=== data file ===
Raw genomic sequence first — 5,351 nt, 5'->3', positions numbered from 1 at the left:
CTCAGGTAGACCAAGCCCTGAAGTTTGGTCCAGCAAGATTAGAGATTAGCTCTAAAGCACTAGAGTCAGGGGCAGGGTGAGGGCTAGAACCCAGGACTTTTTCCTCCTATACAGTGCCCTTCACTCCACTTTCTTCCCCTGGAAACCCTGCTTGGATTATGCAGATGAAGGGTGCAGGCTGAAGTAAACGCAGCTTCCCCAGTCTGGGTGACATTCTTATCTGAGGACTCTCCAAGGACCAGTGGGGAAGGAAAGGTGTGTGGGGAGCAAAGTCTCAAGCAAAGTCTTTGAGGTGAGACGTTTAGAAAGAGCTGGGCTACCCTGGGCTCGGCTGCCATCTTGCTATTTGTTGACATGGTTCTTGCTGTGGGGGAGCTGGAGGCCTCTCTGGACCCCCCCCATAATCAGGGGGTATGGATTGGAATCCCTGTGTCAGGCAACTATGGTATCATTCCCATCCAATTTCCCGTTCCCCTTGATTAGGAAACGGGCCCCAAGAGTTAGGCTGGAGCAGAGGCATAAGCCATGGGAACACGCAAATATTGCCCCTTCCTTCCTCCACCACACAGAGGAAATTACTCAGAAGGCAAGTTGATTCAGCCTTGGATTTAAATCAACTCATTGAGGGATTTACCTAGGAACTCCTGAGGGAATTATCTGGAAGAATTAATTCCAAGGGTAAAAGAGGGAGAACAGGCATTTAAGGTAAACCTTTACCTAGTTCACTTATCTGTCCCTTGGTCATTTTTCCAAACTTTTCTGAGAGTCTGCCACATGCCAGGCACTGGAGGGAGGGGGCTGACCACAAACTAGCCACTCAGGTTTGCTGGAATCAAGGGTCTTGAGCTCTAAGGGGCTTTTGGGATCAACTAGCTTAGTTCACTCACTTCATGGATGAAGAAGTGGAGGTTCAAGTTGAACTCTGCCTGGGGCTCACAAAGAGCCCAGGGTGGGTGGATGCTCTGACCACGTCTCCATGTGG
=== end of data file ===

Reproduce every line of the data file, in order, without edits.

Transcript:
Raw genomic sequence first — 5,351 nt, 5'->3', positions numbered from 1 at the left:
CTCAGGTAGACCAAGCCCTGAAGTTTGGTCCAGCAAGATTAGAGATTAGCTCTAAAGCACTAGAGTCAGGGGCAGGGTGAGGGCTAGAACCCAGGACTTTTTCCTCCTATACAGTGCCCTTCACTCCACTTTCTTCCCCTGGAAACCCTGCTTGGATTATGCAGATGAAGGGTGCAGGCTGAAGTAAACGCAGCTTCCCCAGTCTGGGTGACATTCTTATCTGAGGACTCTCCAAGGACCAGTGGGGAAGGAAAGGTGTGTGGGGAGCAAAGTCTCAAGCAAAGTCTTTGAGGTGAGACGTTTAGAAAGAGCTGGGCTACCCTGGGCTCGGCTGCCATCTTGCTATTTGTTGACATGGTTCTTGCTGTGGGGGAGCTGGAGGCCTCTCTGGACCCCCCCCATAATCAGGGGGTATGGATTGGAATCCCTGTGTCAGGCAACTATGGTATCATTCCCATCCAATTTCCCGTTCCCCTTGATTAGGAAACGGGCCCCAAGAGTTAGGCTGGAGCAGAGGCATAAGCCATGGGAACACGCAAATATTGCCCCTTCCTTCCTCCACCACACAGAGGAAATTACTCAGAAGGCAAGTTGATTCAGCCTTGGATTTAAATCAACTCATTGAGGGATTTACCTAGGAACTCCTGAGGGAATTATCTGGAAGAATTAATTCCAAGGGTAAAAGAGGGAGAACAGGCATTTAAGGTAAACCTTTACCTAGTTCACTTATCTGTCCCTTGGTCATTTTTCCAAACTTTTCTGAGAGTCTGCCACATGCCAGGCACTGGAGGGAGGGGGCTGACCACAAACTAGCCACTCAGGTTTGCTGGAATCAAGGGTCTTGAGCTCTAAGGGGCTTTTGGGATCAACTAGCTTAGTTCACTCACTTCATGGATGAAGAAGTGGAGGTTCAAGTTGAACTCTGCCTGGGGCTCACAAAGAGCCCAGGGTGGGTGGATGCTCTGACCACGTCTCCATGTGG